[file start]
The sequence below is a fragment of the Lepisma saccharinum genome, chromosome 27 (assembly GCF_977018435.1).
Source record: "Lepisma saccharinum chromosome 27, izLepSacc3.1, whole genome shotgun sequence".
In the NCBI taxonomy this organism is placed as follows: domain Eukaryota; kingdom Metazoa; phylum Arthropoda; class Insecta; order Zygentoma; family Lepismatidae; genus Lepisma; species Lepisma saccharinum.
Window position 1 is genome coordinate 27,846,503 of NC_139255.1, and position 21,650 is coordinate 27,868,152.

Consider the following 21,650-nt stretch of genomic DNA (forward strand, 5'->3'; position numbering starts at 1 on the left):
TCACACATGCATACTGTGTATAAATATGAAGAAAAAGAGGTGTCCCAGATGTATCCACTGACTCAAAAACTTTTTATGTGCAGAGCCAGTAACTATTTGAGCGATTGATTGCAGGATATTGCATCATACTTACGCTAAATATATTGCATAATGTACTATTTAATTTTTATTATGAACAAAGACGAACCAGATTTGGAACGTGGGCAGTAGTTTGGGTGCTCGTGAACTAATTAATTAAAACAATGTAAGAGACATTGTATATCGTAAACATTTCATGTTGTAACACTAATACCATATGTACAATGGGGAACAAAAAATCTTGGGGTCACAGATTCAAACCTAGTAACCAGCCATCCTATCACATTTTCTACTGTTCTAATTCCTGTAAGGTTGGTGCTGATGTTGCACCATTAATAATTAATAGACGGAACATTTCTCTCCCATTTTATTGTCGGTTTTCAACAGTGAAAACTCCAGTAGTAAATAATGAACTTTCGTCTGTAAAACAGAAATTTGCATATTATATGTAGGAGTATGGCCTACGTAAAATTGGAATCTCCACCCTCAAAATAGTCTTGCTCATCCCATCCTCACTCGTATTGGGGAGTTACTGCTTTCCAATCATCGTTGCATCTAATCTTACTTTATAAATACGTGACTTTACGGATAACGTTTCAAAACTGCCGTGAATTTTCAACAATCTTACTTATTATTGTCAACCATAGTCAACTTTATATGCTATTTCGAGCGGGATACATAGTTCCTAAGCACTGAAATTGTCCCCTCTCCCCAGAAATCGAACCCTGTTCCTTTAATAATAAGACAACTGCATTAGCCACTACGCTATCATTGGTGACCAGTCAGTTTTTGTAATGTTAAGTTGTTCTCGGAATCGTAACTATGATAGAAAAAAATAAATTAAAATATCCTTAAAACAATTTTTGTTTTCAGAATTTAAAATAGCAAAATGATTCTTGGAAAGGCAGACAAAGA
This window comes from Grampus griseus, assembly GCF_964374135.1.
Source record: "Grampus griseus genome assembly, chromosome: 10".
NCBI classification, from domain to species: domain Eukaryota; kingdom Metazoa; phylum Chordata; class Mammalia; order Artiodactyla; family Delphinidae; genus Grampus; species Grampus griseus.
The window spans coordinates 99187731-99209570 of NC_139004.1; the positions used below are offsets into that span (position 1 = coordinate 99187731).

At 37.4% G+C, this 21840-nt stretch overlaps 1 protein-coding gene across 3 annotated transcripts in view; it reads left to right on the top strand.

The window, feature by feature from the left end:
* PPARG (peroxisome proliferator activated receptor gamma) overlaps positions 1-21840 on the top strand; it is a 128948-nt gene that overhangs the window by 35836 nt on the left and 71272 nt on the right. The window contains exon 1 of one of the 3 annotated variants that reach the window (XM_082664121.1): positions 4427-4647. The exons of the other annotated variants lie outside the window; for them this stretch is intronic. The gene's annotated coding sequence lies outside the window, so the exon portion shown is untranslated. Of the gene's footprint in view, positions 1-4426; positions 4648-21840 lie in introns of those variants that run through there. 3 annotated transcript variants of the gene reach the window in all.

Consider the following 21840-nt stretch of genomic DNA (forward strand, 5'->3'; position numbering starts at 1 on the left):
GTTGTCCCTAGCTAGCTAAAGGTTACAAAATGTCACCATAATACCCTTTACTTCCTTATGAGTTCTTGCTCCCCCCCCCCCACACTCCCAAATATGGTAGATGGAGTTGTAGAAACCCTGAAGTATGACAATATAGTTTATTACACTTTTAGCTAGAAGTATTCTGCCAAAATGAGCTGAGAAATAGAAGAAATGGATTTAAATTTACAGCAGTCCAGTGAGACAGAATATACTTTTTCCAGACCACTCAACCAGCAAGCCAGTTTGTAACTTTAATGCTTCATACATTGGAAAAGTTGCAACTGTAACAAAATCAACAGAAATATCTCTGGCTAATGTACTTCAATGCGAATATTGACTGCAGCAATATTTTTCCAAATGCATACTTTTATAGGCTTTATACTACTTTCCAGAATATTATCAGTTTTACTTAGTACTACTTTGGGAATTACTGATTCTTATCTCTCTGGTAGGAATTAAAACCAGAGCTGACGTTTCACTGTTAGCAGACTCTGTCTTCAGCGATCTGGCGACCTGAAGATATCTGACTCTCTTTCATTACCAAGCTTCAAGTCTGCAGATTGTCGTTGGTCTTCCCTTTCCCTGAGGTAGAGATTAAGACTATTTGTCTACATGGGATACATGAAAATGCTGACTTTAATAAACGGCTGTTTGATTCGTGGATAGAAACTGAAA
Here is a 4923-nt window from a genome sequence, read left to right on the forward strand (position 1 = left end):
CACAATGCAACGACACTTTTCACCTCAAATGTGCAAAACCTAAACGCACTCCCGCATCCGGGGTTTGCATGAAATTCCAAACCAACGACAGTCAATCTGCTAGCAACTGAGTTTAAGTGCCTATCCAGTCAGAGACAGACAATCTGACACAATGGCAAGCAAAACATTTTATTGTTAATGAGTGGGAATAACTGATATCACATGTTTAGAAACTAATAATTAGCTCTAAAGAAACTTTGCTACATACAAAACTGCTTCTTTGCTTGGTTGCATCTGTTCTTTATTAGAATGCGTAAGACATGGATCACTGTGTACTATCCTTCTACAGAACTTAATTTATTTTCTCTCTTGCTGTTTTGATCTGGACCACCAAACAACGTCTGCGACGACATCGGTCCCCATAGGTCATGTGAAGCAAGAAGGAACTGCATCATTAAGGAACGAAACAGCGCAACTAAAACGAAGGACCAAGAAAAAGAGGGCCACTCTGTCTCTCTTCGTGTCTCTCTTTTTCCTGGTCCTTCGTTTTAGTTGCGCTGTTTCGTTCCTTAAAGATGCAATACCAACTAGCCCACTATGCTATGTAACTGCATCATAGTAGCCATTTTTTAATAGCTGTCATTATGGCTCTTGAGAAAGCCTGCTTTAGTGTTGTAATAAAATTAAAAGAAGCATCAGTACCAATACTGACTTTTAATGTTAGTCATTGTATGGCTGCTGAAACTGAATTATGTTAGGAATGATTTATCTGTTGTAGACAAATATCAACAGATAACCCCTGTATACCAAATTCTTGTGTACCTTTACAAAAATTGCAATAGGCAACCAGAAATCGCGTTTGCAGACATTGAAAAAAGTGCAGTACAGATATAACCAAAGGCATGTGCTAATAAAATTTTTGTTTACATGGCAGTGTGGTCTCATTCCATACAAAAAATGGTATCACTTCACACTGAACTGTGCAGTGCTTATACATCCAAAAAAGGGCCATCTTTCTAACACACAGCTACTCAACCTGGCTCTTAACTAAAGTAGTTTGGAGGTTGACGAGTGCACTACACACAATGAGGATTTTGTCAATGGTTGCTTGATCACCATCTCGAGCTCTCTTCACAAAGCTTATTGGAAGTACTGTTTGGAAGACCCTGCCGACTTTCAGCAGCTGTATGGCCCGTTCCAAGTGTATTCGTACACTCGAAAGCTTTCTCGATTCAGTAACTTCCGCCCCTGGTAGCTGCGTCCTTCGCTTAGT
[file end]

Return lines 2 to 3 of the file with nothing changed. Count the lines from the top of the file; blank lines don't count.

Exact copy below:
Source record: "Lepisma saccharinum chromosome 27, izLepSacc3.1, whole genome shotgun sequence".
In the NCBI taxonomy this organism is placed as follows: domain Eukaryota; kingdom Metazoa; phylum Arthropoda; class Insecta; order Zygentoma; family Lepismatidae; genus Lepisma; species Lepisma saccharinum.